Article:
Brief filler-anecdote

That is, an anecdote that is brief, for the purposes of filling in a gap in the schedule. Not to be confused with a brief-filler anecdote.

Watched the second Hobbit movie with Wump over the past couple of nights, the extended special DVD edition. It was her first time watching the movies, having watched the extended DVD of the first Hobbit movie a while ago already.

Now she has to wait for the final instalment. Although I suppose I should start reading it to her soon. She’s beginning to get an attention-span for longer stories.

It was entertaining, watching it with her. And I did like some of the extra bits and pieces the special extended edition had. Hard to pick out some of it, of course, since the whole movie in a sense is a series of extended and deleted scenes. But anyway, there you go.

Wump seems to be enjoying it. I think she, like the rest of us, will ultimately rail against how little Smaug was in the movie. But then I always considered the minimalism of Smaug, the Balrog, Morgoth, basically anything big and bad and interesting, to be one of the more disappointing facets of the books too, so I suppose that’s just a faithful reproduction.

Funny, though, when the gold poured into the giant dwarf and then spurted out and re-melted, her response was “why is it molten again?”. Good question, Wump.

It was interesting to see how she reacted when Bilbo said “mine” in his spooky my-precious voice. It was a scene during the spider attack in Mirkwood[1], when Bilbo drops the ring and it lands near a big bug thing that looked like it has wandered off-set from Jackson’s King Kong movie. Weta Workshop being lazy, I think. Anyway, Bilbo dropped the ring, it landed next to this big bug, and Bilbo lost his shit for a moment, trying to get it back.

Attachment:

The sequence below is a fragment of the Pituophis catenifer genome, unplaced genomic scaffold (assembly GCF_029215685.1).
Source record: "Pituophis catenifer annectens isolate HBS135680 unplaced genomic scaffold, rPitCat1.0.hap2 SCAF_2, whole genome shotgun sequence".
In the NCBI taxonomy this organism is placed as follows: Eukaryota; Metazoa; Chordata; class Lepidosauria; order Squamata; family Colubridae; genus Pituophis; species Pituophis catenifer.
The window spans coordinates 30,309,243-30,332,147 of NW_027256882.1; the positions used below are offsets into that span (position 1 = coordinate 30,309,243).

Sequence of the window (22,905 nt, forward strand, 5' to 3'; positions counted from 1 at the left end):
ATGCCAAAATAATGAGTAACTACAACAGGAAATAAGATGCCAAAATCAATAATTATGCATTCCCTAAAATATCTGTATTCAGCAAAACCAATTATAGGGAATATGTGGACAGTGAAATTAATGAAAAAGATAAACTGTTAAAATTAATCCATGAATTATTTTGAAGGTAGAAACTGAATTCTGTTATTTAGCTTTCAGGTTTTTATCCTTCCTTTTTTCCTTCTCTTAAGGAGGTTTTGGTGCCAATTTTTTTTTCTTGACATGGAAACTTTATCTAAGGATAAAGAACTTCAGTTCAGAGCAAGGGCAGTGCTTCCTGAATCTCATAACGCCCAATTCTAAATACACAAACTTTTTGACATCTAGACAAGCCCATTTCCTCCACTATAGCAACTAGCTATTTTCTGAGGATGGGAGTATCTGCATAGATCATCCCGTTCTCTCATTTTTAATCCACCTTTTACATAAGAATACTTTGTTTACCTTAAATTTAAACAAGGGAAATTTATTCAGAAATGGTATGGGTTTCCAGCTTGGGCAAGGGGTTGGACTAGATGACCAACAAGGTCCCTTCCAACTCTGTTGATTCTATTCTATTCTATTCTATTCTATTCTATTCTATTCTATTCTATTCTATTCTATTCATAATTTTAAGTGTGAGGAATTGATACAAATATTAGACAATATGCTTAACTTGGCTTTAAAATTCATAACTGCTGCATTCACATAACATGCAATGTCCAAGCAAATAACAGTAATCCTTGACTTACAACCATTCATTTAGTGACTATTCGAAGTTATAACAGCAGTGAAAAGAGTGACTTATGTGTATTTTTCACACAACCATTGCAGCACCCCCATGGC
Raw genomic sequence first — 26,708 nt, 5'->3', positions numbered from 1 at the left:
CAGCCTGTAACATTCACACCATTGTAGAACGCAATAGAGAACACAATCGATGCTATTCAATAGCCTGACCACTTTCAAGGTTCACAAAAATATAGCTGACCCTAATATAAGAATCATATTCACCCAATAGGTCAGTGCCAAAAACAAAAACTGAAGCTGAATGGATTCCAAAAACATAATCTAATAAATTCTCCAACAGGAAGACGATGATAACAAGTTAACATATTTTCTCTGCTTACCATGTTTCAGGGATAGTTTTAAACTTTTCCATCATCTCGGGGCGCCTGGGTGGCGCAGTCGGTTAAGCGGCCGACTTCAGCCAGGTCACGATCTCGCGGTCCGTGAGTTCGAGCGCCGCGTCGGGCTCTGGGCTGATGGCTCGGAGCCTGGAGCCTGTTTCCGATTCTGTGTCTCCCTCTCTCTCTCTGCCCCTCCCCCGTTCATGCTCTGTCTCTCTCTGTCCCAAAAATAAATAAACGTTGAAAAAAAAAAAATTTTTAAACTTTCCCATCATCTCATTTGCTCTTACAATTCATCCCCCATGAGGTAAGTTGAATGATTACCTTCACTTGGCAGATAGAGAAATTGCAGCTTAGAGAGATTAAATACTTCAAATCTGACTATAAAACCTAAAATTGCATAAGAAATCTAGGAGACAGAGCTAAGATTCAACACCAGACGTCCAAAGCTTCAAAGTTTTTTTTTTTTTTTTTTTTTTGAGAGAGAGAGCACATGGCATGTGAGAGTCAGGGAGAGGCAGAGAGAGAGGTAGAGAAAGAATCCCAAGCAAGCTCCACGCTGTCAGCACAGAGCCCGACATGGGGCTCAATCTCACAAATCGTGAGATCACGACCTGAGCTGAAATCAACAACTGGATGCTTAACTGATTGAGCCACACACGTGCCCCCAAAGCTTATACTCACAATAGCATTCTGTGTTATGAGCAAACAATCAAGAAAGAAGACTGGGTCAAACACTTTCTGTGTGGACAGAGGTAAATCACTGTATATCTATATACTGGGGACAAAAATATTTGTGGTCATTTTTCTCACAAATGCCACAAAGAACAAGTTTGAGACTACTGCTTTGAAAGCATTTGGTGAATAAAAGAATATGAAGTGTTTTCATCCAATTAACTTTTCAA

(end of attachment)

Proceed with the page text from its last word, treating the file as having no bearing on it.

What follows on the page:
[1] Mirkwood as also severely underplayed in that book. My love of deep, endless forests has its roots in this story, as well as in The Magician’s Nephew.

When he grabbed it, and said “mine” to the battered carcass of the bug he’d just smashed, Wump remarked that he’d gone all Evil Voice. So I explained about the One Ring and the change it causes in mortal beings, and reminded her about Gollum in the first movie.

Ahh, it’s getting more and more fun to watch stuff with her.

About Hatboy

I’m not often driven to introspection or reflection, but the question does come up sometimes. The big question. So big, there’s just no containing it within the puny boundaries of a single set of punctuationary bookends. Who are these mysterious and unsung heroes of obscurity and shadow? What is their origin story? Do they have a prequel trilogy? What are their secret identities? What are their public identities, for that matter? What are their powers? Their abilities? Their haunted pasts and troubled futures? Their modus operandi? Where do they live anyway, and when? What do they do for a living? Do they really have these fantastical adventures, or is it a dazzlingly intellectual and overwrought metaphor? Or is it perhaps a smug and post-modern sort of metaphor? Is it a plain stupid metaphor, hedged around with thick wads of plausible deniability, a soap bubble of illusory plot dependent upon readers who don’t dare question it for fear of looking foolish? A flight of fancy, having dozed off in front of the television during an episode of something suitably spaceship-oriented? Do they have a quest, a handler, a mission statement, a department-level development objective in five stages? I am Hatboy.
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